The I-AA Way: The Final Four

Dec. 9, 2005

By David Coulson, Senior Columnist
Special to from

The weather outside was a brisk mix of snow, sleet and freezing rain as Appalachian State took the field for football practice on Thursday evening.

But Jermane Little flashed a smile as wide as his face as he raced onto the Kidd Brewer Stadium Field Turf.

"I'm doing great," said the senior wide receiver, who less than four weeks ago was carted off the field at LSU with a fractured fibula.

Like players at Furman, Northern Iowa and Texas State, Little and the other Mountaineers are just glad to have a game on their schedule this weekend.

There is something extra special about football in December and two of these teams will extend their fun for another week with wins on Friday night, or Saturday afternoon.

It is also exciting to see some unfamiliar teams in the mix for a I-AA national championship. The Texas State Bobcats had been the dregs of the Southland Conference, without a league championship, or a playoff berth in 22 years.

Appalachian State and Northern Iowa, while solidly identified as being in a small group of I-AA's elite teams, had both missed the playoffs the past two seasons and are trying to break new ground with their first-ever championship-game appearances next week in Chattanooga, Tenn.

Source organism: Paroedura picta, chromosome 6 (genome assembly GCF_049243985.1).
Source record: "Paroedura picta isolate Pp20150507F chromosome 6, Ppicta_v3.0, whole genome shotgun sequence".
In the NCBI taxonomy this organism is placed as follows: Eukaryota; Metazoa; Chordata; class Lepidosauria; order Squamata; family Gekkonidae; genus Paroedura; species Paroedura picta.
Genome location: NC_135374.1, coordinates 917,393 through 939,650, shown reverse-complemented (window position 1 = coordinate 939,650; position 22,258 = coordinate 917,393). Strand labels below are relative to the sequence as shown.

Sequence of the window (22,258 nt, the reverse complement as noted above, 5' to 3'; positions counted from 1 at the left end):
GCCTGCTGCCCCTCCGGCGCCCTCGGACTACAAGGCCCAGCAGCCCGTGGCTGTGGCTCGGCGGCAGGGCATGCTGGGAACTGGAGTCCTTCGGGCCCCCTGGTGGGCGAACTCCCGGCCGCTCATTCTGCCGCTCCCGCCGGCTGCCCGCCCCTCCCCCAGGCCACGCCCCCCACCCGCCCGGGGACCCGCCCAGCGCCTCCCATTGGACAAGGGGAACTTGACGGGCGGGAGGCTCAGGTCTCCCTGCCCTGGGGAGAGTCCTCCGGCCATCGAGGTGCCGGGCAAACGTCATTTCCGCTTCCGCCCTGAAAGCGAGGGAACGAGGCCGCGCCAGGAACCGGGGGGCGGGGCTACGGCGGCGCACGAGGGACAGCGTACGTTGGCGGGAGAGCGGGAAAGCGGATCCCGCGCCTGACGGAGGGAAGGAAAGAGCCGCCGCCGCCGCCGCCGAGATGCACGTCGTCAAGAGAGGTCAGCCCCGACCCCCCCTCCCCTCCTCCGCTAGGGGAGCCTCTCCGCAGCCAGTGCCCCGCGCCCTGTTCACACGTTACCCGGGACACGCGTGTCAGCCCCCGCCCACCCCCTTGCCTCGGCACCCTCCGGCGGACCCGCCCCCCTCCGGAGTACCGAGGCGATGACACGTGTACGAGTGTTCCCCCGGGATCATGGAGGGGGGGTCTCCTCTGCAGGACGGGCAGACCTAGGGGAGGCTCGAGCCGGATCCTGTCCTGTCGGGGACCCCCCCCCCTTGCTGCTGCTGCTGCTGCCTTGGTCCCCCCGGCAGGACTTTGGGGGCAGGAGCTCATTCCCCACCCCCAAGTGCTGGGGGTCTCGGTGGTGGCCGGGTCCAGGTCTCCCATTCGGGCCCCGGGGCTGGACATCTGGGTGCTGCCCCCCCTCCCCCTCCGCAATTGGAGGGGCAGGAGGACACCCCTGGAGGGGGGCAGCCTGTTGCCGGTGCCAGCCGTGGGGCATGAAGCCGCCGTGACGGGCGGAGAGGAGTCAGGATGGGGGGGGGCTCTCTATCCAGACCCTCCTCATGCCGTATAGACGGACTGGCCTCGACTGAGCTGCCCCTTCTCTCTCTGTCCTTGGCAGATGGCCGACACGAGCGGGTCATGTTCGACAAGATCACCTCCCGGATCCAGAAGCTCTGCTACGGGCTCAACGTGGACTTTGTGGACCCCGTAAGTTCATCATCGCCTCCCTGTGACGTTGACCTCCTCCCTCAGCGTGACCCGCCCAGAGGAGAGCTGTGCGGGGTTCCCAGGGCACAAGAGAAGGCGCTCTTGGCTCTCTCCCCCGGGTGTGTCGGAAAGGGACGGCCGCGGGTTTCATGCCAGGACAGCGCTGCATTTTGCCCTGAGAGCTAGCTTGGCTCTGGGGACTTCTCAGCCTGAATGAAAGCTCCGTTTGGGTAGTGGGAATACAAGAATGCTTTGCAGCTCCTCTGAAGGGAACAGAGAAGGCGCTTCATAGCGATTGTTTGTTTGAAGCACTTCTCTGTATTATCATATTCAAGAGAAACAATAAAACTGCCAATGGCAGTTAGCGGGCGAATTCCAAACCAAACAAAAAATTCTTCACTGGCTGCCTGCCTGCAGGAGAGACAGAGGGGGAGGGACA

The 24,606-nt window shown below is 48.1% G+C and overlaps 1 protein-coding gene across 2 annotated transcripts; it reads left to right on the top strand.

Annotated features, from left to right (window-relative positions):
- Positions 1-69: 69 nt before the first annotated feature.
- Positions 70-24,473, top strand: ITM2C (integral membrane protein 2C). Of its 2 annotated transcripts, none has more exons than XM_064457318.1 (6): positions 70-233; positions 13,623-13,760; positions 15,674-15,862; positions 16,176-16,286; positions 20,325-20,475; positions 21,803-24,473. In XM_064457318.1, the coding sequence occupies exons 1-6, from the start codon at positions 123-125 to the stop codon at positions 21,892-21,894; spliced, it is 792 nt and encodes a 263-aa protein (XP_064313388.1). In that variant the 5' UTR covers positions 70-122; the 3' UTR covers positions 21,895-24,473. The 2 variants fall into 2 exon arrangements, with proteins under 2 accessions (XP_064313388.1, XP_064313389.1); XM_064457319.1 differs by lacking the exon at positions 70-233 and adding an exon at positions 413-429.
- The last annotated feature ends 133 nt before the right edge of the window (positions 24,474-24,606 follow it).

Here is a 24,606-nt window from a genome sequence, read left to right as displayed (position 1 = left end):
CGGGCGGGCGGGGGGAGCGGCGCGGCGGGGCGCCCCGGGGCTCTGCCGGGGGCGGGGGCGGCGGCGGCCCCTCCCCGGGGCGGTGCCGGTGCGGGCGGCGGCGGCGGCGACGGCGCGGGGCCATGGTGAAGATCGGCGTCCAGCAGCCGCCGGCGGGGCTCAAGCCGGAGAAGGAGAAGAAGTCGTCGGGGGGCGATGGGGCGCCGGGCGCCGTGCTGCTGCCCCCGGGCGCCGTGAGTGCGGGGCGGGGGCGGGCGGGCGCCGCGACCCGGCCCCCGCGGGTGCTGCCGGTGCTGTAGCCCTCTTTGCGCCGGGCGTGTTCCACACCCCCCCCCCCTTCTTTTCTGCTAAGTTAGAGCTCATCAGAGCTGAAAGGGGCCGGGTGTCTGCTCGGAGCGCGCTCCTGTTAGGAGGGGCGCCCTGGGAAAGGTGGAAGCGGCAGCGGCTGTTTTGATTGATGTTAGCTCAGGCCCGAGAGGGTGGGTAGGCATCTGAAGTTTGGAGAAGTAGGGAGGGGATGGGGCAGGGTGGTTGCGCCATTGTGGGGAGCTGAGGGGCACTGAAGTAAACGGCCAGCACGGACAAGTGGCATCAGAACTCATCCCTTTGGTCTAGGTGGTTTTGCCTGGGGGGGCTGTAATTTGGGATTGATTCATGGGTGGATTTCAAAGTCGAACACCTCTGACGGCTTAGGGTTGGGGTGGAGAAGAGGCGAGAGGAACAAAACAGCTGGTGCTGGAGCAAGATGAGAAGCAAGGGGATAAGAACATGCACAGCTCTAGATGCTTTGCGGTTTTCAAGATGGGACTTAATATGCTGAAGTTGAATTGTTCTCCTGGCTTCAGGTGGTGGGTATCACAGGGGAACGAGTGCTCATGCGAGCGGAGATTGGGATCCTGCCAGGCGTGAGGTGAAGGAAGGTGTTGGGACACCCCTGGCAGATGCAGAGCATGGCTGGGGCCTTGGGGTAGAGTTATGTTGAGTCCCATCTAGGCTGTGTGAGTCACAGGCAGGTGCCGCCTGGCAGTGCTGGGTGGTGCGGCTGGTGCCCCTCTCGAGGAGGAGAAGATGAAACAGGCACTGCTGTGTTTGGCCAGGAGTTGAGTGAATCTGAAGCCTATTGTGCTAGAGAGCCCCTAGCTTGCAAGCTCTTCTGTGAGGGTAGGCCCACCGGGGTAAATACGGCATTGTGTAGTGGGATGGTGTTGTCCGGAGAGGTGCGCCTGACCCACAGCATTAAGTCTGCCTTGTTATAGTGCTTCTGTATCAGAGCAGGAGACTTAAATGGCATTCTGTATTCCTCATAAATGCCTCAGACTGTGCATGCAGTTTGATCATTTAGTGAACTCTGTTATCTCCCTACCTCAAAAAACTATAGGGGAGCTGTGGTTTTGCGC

For Furman, the Final Four and championship game is like a pair of comfortable house shoes. From the head coach Bobby Lamb, on down, the Paladins know what it is like to play on this stage. We have two compelling semifinal games and four intriguing teams.

When Northern Iowa travels to Texas State for the first semifinal on Friday at 8 p.m., it will be the ultimate survivor, Northern Iowa, going against the physically gifted Bobcats.

Appalachian State then hosts Furman at noon on Saturday in a matchup that would be interesting as just a regular-season game. But this continuation of a classic I-AA rivalry is the first-ever meeting in a playoff setting.


With all that in mind, let's look more closely at the Final Four:

Appalachian State--The Mountaineers have made 13 playoff berths, more than any other school without a national title to show for it. But ASU has also been one of I-AA's unluckiest teams in postseason play.

The Mountaineers could have won as many as three previous titles, but in 1987, 1995 and 2000, bad luck got in the way of talent.

In 1987, ASU was the No. 1 seed and did something that no other school managed to accomplish something that no other team had done in three years -- beat Georgia Southern in the playoffs. Taking advantage of a snowy and frozen Kidd Brewer Stadium field, the Mountaineers not only beat the two-time defending national champs, they shut them out 19-0 in the quarterfinals.